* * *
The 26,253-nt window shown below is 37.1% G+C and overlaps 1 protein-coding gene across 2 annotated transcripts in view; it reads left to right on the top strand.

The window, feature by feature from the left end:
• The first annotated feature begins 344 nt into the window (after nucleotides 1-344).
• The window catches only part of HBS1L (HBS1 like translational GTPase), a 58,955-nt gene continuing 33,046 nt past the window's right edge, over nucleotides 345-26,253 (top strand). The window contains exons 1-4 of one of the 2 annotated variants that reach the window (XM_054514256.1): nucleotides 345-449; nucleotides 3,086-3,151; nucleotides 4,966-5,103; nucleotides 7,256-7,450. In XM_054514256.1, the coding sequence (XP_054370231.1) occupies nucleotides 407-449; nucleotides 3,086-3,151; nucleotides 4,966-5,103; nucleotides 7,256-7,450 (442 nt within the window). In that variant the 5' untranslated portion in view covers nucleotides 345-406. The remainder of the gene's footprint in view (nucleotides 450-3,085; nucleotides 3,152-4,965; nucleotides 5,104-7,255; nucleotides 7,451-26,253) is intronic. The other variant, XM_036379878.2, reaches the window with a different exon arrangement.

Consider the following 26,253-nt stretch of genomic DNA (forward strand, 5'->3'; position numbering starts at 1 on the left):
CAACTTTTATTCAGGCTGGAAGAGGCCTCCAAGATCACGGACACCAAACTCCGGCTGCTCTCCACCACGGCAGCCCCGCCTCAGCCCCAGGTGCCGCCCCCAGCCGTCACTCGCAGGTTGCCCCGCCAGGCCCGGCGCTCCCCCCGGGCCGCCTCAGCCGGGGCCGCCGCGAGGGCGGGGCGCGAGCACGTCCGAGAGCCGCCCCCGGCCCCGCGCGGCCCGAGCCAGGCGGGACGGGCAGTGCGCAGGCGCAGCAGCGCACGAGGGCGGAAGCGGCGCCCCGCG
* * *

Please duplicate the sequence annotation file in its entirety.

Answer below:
The 26,253-nt window shown below is 37.1% G+C and overlaps 1 protein-coding gene across 2 annotated transcripts in view; it reads left to right on the top strand.

The window, feature by feature from the left end:
• The first annotated feature begins 344 nt into the window (after nucleotides 1-344).
• The window catches only part of HBS1L (HBS1 like translational GTPase), a 58,955-nt gene continuing 33,046 nt past the window's right edge, over nucleotides 345-26,253 (top strand). The window contains exons 1-4 of one of the 2 annotated variants that reach the window (XM_054514256.1): nucleotides 345-449; nucleotides 3,086-3,151; nucleotides 4,966-5,103; nucleotides 7,256-7,450. In XM_054514256.1, the coding sequence (XP_054370231.1) occupies nucleotides 407-449; nucleotides 3,086-3,151; nucleotides 4,966-5,103; nucleotides 7,256-7,450 (442 nt within the window). In that variant the 5' untranslated portion in view covers nucleotides 345-406. The remainder of the gene's footprint in view (nucleotides 450-3,085; nucleotides 3,152-4,965; nucleotides 5,104-7,255; nucleotides 7,451-26,253) is intronic. The other variant, XM_036379878.2, reaches the window with a different exon arrangement.

Consider the following 26,253-nt stretch of genomic DNA (forward strand, 5'->3'; position numbering starts at 1 on the left):
CAACTTTTATTCAGGCTGGAAGAGGCCTCCAAGATCACGGACACCAAACTCCGGCTGCTCTCCACCACGGCAGCCCCGCCTCAGCCCCAGGTGCCGCCCCCAGCCGTCACTCGCAGGTTGCCCCGCCAGGCCCGGCGCTCCCCCCGGGCCGCCTCAGCCGGGGCCGCCGCGAGGGCGGGGCGCGAGCACGTCCGAGAGCCGCCCCCGGCCCCGCGCGGCCCGAGCCAGGCGGGACGGGCAGTGCGCAGGCGCAGCAGCGCACGAGGGCGGAAGCGGCGCCCCGCG